– Closures: when you first call the function then you just invoke the outer function, when you invoke the variable function then you actually call the inner function every time. Basically you need a „double“function call to get the closures to work, no magic.
– The difference between solo functions and and prototype functions is that prototype functions can be applied with a dot (.) where as solo function can not do that.
– Very important: the event queue cannot go into stack-overflow, only the stack can go in such state.
– No, JavaScript objects cannot have duplicate keys. The keys must all be unique. (this is important for example when removing duplicates)
–  Strict keyword– enhances the proper writing of JS. It prevents undeclared variables, it catches some common coding bloopers, throwing exceptions. it prevents, or throws errors, when relatively “unsafe” actions are taken (such as gaining access to the global object). It prevents duplicate properties, eval becomes safer.
– NaN is a Number data type and appears when an arithmetic operation which had to be executed fails. Example: parsing a string to an integer which cannot be an integer when parsed, „abc“ to int.
– JS is asynchronous (non blocking) language
– JS is single threaded, one callstack, no parallel threads (multi-threads) only event loops
– The entire code inside the script block is the main function it doesn’t need a main function explicitly like in C#, Java, C etc.
– The event loop pushes the “result” from the queue to the stack if the stack is empty.

How does JS async work?

The function is pushed to the stack, the API is called for the function, the function executes and goes to the task queue. When the stack is empty the task queue pushes onto the single threaded stack.

Application of bitwise operators in JavaScript

First of all let us revise what bitwise operators are and why you should comprehend them in 2017. Bitwise operators are operators that work on a bit or two bits (comparing them and giving a result based on the comparison) at a time.

AND ( & ) will  be 1 only if both of the bits are 1, otherwise it will be 0.
Example (all combinations): 1&1=1;  1&0=0;  0&1=0;  0&0=0;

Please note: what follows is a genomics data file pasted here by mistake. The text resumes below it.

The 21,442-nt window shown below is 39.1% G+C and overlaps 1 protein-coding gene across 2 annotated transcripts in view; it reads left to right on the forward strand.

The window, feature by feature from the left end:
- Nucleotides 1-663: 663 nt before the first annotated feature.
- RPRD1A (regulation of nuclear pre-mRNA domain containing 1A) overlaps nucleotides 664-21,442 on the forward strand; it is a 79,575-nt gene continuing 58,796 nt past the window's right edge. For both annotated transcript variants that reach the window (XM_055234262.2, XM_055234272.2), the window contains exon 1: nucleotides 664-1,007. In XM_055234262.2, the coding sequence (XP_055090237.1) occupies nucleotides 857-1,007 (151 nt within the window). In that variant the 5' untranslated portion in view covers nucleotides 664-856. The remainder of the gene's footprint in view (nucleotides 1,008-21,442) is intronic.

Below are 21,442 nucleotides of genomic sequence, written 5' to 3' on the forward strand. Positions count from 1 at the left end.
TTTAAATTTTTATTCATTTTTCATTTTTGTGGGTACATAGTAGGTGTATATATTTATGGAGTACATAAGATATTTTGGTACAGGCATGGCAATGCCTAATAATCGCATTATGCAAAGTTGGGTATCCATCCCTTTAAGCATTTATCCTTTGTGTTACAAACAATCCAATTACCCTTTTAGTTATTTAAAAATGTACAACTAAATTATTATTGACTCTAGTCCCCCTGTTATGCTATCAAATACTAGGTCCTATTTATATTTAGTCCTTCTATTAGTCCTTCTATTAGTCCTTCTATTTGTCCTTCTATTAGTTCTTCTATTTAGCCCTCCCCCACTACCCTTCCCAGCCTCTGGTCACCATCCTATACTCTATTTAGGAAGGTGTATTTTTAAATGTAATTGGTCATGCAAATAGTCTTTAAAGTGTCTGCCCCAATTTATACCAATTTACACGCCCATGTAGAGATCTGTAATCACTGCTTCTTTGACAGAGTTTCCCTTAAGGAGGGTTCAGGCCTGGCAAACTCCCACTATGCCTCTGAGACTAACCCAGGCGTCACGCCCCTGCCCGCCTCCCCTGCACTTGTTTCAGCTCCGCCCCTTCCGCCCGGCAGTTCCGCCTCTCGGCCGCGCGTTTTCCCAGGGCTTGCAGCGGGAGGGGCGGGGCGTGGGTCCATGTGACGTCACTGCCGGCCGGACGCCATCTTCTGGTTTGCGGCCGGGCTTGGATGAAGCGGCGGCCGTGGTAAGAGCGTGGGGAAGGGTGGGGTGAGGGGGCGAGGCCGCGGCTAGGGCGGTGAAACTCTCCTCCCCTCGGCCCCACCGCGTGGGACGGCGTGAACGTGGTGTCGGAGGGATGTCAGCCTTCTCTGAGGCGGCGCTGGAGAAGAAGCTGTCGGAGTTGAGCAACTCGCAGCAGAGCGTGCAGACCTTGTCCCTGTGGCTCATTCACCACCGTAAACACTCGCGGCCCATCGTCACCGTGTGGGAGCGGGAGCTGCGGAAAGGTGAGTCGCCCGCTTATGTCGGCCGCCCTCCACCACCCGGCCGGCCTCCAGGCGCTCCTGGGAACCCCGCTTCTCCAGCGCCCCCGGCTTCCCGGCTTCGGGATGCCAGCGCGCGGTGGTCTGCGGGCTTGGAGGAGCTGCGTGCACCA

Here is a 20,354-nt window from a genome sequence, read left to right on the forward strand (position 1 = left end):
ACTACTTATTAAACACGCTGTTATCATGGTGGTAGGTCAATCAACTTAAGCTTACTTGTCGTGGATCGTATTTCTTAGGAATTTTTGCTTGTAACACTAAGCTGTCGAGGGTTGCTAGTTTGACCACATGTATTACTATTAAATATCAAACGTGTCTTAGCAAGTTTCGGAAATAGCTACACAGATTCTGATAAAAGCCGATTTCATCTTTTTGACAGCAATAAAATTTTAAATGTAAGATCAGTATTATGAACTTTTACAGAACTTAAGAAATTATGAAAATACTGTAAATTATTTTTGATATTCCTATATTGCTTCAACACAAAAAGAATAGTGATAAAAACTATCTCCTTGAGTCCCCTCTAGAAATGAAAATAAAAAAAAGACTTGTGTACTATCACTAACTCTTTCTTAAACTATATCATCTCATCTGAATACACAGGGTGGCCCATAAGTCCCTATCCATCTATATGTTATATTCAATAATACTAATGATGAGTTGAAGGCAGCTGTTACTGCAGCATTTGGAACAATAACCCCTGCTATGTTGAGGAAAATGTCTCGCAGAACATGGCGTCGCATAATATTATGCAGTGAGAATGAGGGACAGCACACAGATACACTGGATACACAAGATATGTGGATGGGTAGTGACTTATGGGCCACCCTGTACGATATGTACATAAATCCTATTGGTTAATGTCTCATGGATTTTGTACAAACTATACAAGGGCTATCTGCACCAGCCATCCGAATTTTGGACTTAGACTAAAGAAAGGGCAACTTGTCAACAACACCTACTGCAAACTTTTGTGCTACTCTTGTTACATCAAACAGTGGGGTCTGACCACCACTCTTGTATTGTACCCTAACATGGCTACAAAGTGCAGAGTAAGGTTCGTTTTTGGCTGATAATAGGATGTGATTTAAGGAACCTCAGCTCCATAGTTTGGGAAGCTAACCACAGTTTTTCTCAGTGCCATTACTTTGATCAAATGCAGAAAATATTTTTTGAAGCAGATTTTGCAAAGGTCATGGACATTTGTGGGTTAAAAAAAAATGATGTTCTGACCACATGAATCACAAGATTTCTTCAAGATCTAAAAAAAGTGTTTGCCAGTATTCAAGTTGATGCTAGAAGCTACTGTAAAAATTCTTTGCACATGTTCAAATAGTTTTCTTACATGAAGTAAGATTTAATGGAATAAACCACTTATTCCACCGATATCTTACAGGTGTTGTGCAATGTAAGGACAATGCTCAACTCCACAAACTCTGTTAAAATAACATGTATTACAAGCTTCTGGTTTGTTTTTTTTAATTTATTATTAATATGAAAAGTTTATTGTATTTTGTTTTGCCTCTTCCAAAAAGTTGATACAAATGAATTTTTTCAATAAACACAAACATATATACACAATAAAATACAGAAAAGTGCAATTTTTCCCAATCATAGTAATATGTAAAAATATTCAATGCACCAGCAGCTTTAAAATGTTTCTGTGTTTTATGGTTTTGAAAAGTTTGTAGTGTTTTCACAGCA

OR ( | ) will be 1 if there is a 1 present when comparing two bits,
Example (all combinations): 1|1=1;  1|0=1;  0|1=1;  0|0=0;

XOR ( ^ ) is 1 only if one bit is 1 and the other is 0 no matter the order (1 XOR 0 =1)
(0 XOR 1=1)

NOT ( ~ ) if the bit is 0 it will go to 1 if it is 1 it will go to 0. In this case there is no comparison with other data. If you have an integer, let’s say 5 which is 0101 then the NOT will bring it to 1010.

To see the truth tables go to this website
Practical applications of bitwise operators (real life):
0X1 represents 1 in hexadecimal.

  • We check if the value is odd. If it is, the program returns true it’s not (if it is even) then the program returns false:

(value & 0x1) > 0

Explanation: Let’s say we have a value of 8 and on the other side we have 0x1. We convert them to binary numbers (that’s what the computer only understands at the most bottom level). We write the numbers one below the other and start the calculation from the most right bit to the most left bit (refer to the and operator above)



The result is 0000 which is 0 in denary (decimal ). Zero is not greater than zero so the expression returns false. Which means that the number is even.

JS code:

console.log((8 & 0x1) > 0)
  • Use them for data encryption (encryption is all about bitwise operators)

a = 1903349;
b = 4542345;
c = 5834533;
hash = a ^ b ^ c;

The numbers will be converted to binary and will be hashed (they will be transformed in some boolean XOR equivalent data)


Bitwise operators are rarely used in JavaScript (as far as I’ve seen in 5 years of coding). I suppose interviewers use them for questions for future employees to see how deep the candidate went with their programming knowledge. Still, it is good to know them because once you see them and maybe have to do something with them you will have the basic knowledge in your head and solving the problem in front of you will require less time and frustration.

So, when doing operation with bitwise operators which are nothing else but boolean operations, always have in mind the truth tables which are easy to understand and learn.

My opinion is, try to avoid them because your code looks incomprehensible to others who may in the future maintain your application. The more clearer you are the better for everyone else.